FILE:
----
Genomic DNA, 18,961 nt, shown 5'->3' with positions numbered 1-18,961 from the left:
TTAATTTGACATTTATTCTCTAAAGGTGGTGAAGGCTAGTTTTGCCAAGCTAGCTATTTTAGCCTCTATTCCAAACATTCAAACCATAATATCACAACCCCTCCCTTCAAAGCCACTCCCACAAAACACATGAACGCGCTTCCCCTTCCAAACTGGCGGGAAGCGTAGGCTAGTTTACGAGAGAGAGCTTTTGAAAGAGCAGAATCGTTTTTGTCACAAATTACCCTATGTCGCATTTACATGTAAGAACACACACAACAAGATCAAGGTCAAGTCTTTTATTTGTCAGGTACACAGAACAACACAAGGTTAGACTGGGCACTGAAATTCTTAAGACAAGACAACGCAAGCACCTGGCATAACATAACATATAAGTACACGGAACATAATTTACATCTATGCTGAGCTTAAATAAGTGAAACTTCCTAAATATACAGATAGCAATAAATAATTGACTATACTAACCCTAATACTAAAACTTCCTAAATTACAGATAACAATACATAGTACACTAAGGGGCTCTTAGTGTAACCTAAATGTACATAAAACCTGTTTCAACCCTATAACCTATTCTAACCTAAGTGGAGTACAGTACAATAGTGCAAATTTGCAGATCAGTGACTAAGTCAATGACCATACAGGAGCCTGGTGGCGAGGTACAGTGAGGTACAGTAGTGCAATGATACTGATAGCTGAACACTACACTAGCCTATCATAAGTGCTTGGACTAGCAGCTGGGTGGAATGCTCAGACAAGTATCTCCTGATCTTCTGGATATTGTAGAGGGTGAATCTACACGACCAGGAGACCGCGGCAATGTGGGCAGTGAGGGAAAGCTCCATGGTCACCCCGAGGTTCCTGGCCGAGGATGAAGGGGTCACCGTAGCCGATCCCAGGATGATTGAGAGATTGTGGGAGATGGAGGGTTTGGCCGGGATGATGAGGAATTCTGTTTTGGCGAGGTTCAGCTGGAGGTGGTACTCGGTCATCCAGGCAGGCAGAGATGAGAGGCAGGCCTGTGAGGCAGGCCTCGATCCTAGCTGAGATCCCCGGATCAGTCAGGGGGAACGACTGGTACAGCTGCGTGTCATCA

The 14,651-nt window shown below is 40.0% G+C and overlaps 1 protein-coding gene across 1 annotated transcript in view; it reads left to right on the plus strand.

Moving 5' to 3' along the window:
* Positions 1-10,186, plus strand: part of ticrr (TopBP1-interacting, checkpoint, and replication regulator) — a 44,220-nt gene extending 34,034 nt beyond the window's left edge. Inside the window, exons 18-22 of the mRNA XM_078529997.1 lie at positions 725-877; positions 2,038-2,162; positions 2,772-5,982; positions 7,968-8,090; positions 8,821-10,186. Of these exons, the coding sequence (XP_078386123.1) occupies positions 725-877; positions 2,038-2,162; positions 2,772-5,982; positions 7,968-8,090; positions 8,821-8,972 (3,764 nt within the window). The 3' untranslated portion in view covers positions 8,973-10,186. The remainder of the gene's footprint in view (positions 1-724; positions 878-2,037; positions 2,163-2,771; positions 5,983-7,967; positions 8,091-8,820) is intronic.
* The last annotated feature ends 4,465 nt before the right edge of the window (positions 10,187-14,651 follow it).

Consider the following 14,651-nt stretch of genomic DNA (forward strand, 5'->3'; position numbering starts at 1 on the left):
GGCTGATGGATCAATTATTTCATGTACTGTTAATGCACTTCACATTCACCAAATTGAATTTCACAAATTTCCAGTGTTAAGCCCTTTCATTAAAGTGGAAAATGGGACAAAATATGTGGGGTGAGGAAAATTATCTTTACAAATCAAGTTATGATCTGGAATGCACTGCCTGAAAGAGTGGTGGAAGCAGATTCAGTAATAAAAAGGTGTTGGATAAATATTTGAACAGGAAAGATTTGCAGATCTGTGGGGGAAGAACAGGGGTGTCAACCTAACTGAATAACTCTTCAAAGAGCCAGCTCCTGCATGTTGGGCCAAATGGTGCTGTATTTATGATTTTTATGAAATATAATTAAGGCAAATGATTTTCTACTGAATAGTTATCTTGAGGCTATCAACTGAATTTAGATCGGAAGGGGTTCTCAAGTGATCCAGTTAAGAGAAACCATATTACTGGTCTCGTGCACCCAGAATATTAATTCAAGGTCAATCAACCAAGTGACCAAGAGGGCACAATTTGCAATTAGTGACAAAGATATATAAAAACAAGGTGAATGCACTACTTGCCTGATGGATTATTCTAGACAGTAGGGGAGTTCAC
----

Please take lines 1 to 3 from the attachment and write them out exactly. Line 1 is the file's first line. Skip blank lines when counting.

Genomic DNA, 18,961 nt, shown 5'->3' with positions numbered 1-18,961 from the left:
TTAATTTGACATTTATTCTCTAAAGGTGGTGAAGGCTAGTTTTGCCAAGCTAGCTATTTTAGCCTCTATTCCAAACATTCAAACCATAATATCACAACCCCTCCCTTCAAAGCCACTCCCACAAAACACATGAACGCGCTTCCCCTTCCAAACTGGCGGGAAGCGTAGGCTAGTTTACGAGAGAGAGCTTTTGAAAGAGCAGAATCGTTTTTGTCACAAATTACCCTATGTCGCATTTACATGTAAGAACACACACAACAAGATCAAGGTCAAGTCTTTTATTTGTCAGGTACACAGAACAACACAAGGTTAGACTGGGCACTGAAATTCTTAAGACAAGACAACGCAAGCACCTGGCATAACATAACATATAAGTACACGGAACATAATTTACATCTATGCTGAGCTTAAATAAGTGAAACTTCCTAAATATACAGATAGCAATAAATAATTGACTATACTAACCCTAATACTAAAACTTCCTAAATTACAGATAACAATACATAGTACACTAAGGGGCTCTTAGTGTAACCTAAATGTACATAAAACCTGTTTCAACCCTATAACCTATTCTAACCTAAGTGGAGTACAGTACAATAGTGCAAATTTGCAGATCAGTGACTAAGTCAATGACCATACAGGAGCCTGGTGGCGAGGTACAGTGAGGTACAGTAGTGCAATGATACTGATAGCTGAACACTACACTAGCCTATCATAAGTGCTTGGACTAGCAGCTGGGTGGAATGCTCAGACAAGTATCTCCTGATCTTCTGGATATTGTAGAGGGTGAATCTACACGACCAGGAGACCGCGGCAATGTGGGCAGTGAGGGAAAGCTCCATGGTCACCCCGAGGTTCCTGGCCGAGGATGAAGGGGTCACCGTAGCCGATCCCAGGATGATTGAGAGATTGTGGGAGATGGAGGGTTTGGCCGGGATGATGAGGAATTCTGTTTTGGCGAGGTTCAGCTGGAGGTGGTACTCGGTCATCCAGGCAGGCAGAGATGAGAGGCAGGCCTGTGAGGCAGGCCTCGATCCTAGCTGAGATCCCCGGATCAGTCAGGGGGAACGACTGGTACAGCTGCGTGTCATCA

The 14,651-nt window shown below is 40.0% G+C and overlaps 1 protein-coding gene across 1 annotated transcript in view; it reads left to right on the plus strand.